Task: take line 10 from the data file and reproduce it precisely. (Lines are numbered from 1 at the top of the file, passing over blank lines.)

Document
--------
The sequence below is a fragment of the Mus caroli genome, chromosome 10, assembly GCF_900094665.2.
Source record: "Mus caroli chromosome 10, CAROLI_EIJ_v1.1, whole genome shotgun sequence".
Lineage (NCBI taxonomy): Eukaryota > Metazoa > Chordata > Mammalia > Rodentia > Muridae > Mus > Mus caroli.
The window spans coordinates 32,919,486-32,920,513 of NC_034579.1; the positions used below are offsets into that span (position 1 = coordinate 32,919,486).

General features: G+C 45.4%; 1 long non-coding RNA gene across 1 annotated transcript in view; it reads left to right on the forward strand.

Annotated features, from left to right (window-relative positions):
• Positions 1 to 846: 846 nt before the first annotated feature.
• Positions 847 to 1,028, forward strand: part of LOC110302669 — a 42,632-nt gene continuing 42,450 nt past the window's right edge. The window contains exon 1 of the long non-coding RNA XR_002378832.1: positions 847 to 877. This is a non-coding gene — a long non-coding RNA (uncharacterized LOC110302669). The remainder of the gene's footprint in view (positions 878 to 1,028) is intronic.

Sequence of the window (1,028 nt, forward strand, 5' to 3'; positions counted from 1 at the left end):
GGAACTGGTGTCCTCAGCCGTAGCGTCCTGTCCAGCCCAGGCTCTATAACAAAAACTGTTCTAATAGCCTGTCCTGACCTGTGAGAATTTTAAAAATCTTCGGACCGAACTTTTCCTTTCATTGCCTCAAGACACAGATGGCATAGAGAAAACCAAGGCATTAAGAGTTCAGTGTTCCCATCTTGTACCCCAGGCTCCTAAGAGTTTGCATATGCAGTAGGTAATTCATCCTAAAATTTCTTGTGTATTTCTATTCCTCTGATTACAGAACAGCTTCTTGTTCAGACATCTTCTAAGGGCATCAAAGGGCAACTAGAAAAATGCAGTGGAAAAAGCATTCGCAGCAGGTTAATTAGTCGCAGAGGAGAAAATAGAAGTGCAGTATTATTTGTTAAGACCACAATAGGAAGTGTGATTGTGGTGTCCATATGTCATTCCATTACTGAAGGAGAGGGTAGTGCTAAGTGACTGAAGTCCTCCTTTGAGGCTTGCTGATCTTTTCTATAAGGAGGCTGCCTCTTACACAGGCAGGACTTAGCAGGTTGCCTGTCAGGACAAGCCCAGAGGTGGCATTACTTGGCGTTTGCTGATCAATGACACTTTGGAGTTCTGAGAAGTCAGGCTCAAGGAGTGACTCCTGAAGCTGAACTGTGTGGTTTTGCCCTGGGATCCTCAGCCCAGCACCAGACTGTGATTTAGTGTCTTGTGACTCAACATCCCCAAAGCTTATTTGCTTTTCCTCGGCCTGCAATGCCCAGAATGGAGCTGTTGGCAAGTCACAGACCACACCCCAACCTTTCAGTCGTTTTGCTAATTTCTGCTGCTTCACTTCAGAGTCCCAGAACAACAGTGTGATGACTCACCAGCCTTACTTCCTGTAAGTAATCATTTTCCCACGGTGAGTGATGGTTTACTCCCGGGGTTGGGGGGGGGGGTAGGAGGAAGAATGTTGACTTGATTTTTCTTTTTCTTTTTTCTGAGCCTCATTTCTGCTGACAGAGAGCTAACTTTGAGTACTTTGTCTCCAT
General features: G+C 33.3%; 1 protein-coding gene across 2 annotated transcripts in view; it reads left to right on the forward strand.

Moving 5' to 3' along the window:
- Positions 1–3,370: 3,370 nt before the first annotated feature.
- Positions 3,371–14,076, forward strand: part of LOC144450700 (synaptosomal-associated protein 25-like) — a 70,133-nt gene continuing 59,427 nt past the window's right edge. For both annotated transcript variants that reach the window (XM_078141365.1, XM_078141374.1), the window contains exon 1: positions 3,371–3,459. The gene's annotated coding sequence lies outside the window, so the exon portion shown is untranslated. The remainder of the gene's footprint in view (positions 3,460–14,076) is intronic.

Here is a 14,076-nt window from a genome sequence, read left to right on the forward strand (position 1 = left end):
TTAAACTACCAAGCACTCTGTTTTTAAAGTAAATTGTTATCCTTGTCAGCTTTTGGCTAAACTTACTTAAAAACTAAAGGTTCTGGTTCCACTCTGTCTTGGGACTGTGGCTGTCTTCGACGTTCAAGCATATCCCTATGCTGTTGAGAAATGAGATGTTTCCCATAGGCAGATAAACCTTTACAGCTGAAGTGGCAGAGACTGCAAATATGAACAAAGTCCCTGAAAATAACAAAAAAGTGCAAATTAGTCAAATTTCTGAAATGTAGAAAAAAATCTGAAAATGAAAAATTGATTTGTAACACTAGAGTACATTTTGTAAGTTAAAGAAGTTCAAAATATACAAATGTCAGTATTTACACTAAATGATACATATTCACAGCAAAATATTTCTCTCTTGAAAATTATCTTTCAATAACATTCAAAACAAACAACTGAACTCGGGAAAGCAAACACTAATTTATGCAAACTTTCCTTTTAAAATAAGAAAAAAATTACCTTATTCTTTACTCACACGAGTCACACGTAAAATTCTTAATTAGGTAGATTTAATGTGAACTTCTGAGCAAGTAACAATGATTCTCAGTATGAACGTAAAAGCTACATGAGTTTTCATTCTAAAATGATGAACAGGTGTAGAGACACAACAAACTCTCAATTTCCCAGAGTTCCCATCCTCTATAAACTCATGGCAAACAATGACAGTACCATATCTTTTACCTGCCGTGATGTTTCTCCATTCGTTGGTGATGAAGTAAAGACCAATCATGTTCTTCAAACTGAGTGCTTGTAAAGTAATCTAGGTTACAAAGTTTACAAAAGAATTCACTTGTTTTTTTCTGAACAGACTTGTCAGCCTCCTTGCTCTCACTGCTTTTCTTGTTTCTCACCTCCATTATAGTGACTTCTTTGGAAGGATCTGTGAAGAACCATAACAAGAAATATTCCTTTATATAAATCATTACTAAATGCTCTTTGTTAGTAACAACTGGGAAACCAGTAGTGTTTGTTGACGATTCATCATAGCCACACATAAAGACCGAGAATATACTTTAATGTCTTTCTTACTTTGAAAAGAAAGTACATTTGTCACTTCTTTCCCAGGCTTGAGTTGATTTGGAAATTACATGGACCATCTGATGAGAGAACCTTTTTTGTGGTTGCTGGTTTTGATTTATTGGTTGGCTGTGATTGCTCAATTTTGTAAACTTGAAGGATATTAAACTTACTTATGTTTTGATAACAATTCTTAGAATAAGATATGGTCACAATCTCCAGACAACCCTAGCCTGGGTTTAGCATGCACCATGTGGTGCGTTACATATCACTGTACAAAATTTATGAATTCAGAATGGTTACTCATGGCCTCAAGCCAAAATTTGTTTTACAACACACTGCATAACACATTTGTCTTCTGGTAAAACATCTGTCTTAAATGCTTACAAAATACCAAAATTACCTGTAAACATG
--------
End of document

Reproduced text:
GGAACTGGTGTCCTCAGCCGTAGCGTCCTGTCCAGCCCAGGCTCTATAACAAAAACTGTTCTAATAGCCTGTCCTGACCTGTGAGAATTTTAAAAATCTTCGGACCGAACTTTTCCTTTCATTGCCTCAAGACACAGATGGCATAGAGAAAACCAAGGCATTAAGAGTTCAGTGTTCCCATCTTGTACCCCAGGCTCCTAAGAGTTTGCATATGCAGTAGGTAATTCATCCTAAAATTTCTTGTGTATTTCTATTCCTCTGATTACAGAACAGCTTCTTGTTCAGACATCTTCTAAGGGCATCAAAGGGCAACTAGAAAAATGCAGTGGAAAAAGCATTCGCAGCAGGTTAATTAGTCGCAGAGGAGAAAATAGAAGTGCAGTATTATTTGTTAAGACCACAATAGGAAGTGTGATTGTGGTGTCCATATGTCATTCCATTACTGAAGGAGAGGGTAGTGCTAAGTGACTGAAGTCCTCCTTTGAGGCTTGCTGATCTTTTCTATAAGGAGGCTGCCTCTTACACAGGCAGGACTTAGCAGGTTGCCTGTCAGGACAAGCCCAGAGGTGGCATTACTTGGCGTTTGCTGATCAATGACACTTTGGAGTTCTGAGAAGTCAGGCTCAAGGAGTGACTCCTGAAGCTGAACTGTGTGGTTTTGCCCTGGGATCCTCAGCCCAGCACCAGACTGTGATTTAGTGTCTTGTGACTCAACATCCCCAAAGCTTATTTGCTTTTCCTCGGCCTGCAATGCCCAGAATGGAGCTGTTGGCAAGTCACAGACCACACCCCAACCTTTCAGTCGTTTTGCTAATTTCTGCTGCTTCACTTCAGAGTCCCAGAACAACAGTGTGATGACTCACCAGCCTTACTTCCTGTAAGTAATCATTTTCCCACGGTGAGTGATGGTTTACTCCCGGGGTTGGGGGGGGGGGTAGGAGGAAGAATGTTGACTTGATTTTTCTTTTTCTTTTTTCTGAGCCTCATTTCTGCTGACAGAGAGCTAACTTTGAGTACTTTGTCTCCAT